Of course the same goes for any of your product specific posts. This gives you more control over the time-span that you may want to focus on a specific post.

5. Branding

One of the reasons people may not be sticking around on your blog is you don’t tell visitors who you are and what your blog is about—right away. This is a common—and deadly—mistake. Pull up your blog’s home page and ask yourself this: If I were a first-time visitor, would I know exactly who this blogger is and what her blog is about? Within 2-3 seconds? Because that is typically how long you have to capture your attention-disordered reader.

And when they land on your online store for the first time it may be your blog. Sure the focus should be on your homepage, but make sure they don’t have to leave your blog to get an idea of your brand.

6. Social

Sometimes when you are just starting your online store’s blog, you don’t know what share buttons to place. Consider those buttons that readers click on to follow you. Before adding those buttons to your header, sidebar or footer widgets, think first. Are you active on each platform that you are adding? For example, if someone clicks on the Twitter icon, will they find your last tweet was 4 months ago? If so, likely they won’t want to follow an inactive account. Don’t add them just because they are shiny and look cool.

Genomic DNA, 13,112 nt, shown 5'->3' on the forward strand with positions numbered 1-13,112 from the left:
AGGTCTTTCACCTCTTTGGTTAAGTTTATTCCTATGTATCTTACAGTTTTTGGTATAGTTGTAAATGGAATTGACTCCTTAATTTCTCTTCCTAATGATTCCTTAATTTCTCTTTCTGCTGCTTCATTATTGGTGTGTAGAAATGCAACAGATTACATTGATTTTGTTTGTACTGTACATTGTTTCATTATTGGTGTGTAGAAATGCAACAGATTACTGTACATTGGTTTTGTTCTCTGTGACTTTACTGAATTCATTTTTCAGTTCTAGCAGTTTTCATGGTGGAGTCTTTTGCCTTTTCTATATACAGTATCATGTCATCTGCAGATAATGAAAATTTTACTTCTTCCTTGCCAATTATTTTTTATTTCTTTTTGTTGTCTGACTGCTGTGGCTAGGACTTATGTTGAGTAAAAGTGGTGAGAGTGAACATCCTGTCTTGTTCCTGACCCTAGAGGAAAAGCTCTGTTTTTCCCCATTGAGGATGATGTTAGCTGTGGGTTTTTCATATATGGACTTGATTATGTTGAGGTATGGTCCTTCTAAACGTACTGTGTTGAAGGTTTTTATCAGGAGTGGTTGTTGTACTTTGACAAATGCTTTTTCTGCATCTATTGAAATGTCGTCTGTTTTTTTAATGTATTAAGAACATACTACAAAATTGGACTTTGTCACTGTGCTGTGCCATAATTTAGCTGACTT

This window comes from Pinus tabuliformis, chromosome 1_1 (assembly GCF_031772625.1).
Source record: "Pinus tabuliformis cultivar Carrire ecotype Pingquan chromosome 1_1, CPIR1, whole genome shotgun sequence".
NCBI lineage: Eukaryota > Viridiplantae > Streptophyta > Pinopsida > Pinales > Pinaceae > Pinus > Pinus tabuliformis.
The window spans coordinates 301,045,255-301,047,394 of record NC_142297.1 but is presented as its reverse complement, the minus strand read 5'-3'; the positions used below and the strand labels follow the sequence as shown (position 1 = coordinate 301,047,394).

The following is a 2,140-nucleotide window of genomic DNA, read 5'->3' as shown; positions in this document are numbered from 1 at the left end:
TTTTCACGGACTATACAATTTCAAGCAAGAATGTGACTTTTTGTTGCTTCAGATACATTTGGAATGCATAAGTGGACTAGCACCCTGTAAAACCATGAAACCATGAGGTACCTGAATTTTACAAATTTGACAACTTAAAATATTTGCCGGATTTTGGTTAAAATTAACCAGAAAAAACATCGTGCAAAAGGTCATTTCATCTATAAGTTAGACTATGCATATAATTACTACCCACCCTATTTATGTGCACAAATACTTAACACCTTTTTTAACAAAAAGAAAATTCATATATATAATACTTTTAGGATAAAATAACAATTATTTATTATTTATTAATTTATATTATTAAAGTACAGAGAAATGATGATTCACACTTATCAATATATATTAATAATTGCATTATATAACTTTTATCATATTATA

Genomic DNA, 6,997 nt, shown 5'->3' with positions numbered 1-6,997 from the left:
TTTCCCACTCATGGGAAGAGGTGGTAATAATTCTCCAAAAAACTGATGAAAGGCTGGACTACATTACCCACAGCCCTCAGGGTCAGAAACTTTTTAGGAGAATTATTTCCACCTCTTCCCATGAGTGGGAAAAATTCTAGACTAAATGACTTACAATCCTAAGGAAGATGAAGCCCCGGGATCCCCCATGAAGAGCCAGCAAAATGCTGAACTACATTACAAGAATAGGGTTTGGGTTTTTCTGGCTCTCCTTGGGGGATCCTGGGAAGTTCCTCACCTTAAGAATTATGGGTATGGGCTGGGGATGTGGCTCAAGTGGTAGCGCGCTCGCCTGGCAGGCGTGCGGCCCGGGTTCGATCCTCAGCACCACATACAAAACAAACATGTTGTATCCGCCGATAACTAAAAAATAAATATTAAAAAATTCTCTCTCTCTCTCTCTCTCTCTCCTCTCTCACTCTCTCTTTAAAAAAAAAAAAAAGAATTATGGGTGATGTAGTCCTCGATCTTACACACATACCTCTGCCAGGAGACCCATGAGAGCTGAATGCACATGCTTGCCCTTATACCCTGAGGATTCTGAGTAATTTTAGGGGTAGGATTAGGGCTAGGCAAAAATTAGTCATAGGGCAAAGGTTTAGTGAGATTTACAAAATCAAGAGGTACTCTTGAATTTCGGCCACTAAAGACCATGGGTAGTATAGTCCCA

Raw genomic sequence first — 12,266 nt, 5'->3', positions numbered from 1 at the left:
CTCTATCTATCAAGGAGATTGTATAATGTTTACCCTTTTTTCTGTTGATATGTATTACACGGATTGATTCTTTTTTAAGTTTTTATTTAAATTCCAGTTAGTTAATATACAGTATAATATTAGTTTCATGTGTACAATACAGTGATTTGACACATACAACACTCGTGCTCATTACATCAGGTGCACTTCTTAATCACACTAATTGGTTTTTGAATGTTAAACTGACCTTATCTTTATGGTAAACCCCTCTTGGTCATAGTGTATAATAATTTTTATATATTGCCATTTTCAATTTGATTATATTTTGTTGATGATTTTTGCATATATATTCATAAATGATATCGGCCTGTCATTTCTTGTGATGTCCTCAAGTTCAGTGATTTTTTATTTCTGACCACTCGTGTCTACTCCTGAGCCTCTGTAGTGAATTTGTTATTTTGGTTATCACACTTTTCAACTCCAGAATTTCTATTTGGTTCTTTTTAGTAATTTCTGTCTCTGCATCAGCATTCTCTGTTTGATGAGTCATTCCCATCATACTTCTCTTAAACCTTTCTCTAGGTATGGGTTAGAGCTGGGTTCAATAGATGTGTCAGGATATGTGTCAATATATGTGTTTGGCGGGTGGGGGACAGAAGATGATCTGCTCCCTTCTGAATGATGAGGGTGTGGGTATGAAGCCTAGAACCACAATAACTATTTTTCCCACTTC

Also, once you have asked your customers to connect with you on social, this opens up a new line of communication for them. And trust me, they will use it in a mix of raves about your product to complaints. So be prepared.

7. Storytelling

Have you been told that telling a story in your posts will increase readership and discussion? If so, be careful. Storytelling is not new, it’s been around since the beginning of time. And it will really depend on your blog and if it works. If someone comes to your blog for “how-to’s” will a story add to the content or distract? Also, you don’t need to tell a story in every post. In the end, make sure that storytelling work for you—your content and your readers.